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UMNS# 04425-United Methodist heads Smithsonian's Native
Mon, 20 Sep 2004 17:08:48 -0500
United Methodist heads Smithsonian's Native American museum
Sep. 20, 2004 News media contact: Tim Tanton * (615) 7425470*
NOTE: A sidebar, UMNS story #426, and photographs are available at
By Mark Schoeff Jr.*
WASHINGTON (UMNS) - When Richard West Jr. was traveling to Washington 14
years ago for the announcement of his appointment as the founding director of
the National Museum of the American Indian, its role in the Smithsonian
Institution became apparent to him.
He was telling a flight attendant about his new job and his own heritage as a
chief of the Southern Cheyenne Tribe. She was caught by surprise.
"She said, 'Oh my, I thought they were all dead'," West said in recounting
her reaction to meeting a Native American. Changing that mindset is one of
the challenges facing the museum, which opens Sept. 21.
"It's exactly that kind of thing, that we're all dead, that the culture is
dying; I beg to differ, frankly," West said in an interview from his museum
office with a panoramic view of the National Mall and the U.S. Capitol. In
fact, after suffering a demographic collapse from a population of between 6
million and 9 million to about 250,000 by 1900, the number of Native
Americans now exceeds 2 million and is growing.
"It's more than just numbers, it's a qualitative judgment, too," said West,
61. "The fact is, I think, there is a cultural renaissance going on in Indian
country right now that is truly profound. The attitude of native peoples
toward themselves and their culture is vastly different today - far more
affirmative than it was when I was growing up."
The museum, with centers in New York and Maryland in addition to the $200
million Mall landmark, houses 800,000 artifacts and is designed to emphasize
Native American vibrancy.
"There's something about the very term 'museum' that seems inherently
retrospective because it's talking about preserving and conserving and going
to see ancient objects on the walls," West said. "I really see,
notwithstanding our name, the National Museum of the American Indian as being
an international institution of living cultures and of the hemisphere."
The inaugural ceremonies on Sept. 21 will capture that spirit by including a
procession of about 20,000 Native Americans down the Mall and a First
Americans Festival that will last through the weekend, featuring more than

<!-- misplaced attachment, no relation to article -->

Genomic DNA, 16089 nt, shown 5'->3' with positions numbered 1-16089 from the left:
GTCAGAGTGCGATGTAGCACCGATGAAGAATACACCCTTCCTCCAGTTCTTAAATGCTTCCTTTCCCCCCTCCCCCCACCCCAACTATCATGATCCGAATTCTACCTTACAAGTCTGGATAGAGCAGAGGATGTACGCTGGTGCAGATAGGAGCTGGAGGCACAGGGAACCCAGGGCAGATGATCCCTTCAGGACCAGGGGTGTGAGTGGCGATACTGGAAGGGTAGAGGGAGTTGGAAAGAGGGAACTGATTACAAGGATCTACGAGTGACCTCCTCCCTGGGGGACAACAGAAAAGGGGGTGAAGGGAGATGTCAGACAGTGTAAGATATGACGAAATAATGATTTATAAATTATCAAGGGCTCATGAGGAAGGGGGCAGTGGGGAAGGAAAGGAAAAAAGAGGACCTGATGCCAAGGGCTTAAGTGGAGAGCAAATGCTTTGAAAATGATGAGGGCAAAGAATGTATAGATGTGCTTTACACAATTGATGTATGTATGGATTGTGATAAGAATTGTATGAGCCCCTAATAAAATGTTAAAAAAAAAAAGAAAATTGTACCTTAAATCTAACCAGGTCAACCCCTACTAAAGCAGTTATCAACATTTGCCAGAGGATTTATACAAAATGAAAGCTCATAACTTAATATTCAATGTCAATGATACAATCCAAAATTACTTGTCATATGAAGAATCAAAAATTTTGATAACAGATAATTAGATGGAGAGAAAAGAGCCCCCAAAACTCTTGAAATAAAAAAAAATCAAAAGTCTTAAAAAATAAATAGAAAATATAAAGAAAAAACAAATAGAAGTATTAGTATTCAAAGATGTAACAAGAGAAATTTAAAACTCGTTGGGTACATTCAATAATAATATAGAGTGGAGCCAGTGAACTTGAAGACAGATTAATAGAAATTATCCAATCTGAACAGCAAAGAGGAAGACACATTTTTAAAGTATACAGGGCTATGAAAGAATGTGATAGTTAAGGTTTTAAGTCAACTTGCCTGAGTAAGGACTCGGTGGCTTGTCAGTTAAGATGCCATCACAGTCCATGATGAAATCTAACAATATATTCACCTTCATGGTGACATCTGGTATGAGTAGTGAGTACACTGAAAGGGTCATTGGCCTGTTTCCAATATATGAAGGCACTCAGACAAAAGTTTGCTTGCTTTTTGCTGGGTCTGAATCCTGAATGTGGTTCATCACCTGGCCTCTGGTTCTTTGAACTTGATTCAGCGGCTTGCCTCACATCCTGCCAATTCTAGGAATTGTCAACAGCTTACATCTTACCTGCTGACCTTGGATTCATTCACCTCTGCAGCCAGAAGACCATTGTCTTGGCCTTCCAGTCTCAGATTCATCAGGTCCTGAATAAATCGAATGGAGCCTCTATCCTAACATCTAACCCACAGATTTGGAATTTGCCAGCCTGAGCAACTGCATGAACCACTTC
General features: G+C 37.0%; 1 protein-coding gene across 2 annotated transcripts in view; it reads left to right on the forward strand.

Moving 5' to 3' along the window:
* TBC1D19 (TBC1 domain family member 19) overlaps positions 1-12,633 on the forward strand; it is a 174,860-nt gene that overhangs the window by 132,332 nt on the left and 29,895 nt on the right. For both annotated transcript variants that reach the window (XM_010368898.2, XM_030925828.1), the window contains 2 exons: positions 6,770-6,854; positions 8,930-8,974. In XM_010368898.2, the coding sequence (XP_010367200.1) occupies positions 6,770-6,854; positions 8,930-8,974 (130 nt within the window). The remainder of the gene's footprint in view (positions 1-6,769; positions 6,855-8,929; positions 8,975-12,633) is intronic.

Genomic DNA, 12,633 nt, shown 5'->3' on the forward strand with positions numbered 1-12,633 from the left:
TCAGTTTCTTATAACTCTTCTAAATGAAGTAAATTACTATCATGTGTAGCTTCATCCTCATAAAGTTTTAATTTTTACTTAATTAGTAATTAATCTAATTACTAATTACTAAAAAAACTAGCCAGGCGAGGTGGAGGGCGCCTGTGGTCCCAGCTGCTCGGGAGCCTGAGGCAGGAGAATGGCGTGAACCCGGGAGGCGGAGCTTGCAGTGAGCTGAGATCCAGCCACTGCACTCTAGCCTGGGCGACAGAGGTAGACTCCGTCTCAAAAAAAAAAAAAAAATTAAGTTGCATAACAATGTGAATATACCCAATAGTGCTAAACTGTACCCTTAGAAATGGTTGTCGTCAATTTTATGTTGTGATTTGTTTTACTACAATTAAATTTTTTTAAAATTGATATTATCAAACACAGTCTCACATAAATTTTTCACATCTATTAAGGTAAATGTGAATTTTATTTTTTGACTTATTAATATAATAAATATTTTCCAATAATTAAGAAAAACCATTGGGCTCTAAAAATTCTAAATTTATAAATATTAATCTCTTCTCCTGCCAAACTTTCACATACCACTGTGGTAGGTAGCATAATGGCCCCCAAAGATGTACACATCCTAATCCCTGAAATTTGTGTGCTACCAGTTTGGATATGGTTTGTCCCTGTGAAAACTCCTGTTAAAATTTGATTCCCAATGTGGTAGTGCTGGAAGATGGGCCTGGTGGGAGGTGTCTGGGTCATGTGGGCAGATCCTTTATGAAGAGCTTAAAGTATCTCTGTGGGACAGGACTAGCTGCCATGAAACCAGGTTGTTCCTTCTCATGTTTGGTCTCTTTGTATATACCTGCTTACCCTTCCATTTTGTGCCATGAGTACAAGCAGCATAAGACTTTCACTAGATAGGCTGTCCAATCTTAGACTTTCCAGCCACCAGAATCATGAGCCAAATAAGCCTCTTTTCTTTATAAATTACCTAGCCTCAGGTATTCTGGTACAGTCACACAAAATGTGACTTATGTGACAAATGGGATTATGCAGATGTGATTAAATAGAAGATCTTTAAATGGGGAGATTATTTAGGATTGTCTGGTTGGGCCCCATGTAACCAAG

200 native artists, musicians and storytellers from throughout the
In addition to his official activities, West will be recognized during
services at Metropolitan Memorial United Methodist Church in Washington on
Sept. 26. West and his family have been members of the church for about 25
"We are excited about the opening of this museum because it reminds America
of the continuing contributions of Native Americans to the well-being of the
country," said the Rev. David Wilson, superintendent of the Oklahoma Indian
Missionary Conference of the United Methodist Church. "We look at it as
something for the present and future of the Native people."
Wilson, a member of the Choctaw Tribe who will participate in the Sept. 26
service at Metropolitan Memorial, praised West's leadership. "He's very well
thought of among people of all tribes," he said. "I'm proud he's a United
Methodist as well."
The United Methodist Church has distinguished itself in the Native American
community, said West, who was raised as an American Baptist. "I have always
found the Methodists open to the social issues that confront native peoples.
And that was very important to me ... because not all churches were as active
on as wide a range of issues as Methodists were in looking to the social and
cultural welfare of native peoples."
*Schoeff is a correspondent for the Baltimore-Washington Annual Conference's
UMConnection newspaper. This story first appeared in that paper.
News media contact: Tim Tanton, Nashville, Tenn., (615) 742-5470 or
United Methodist News Service
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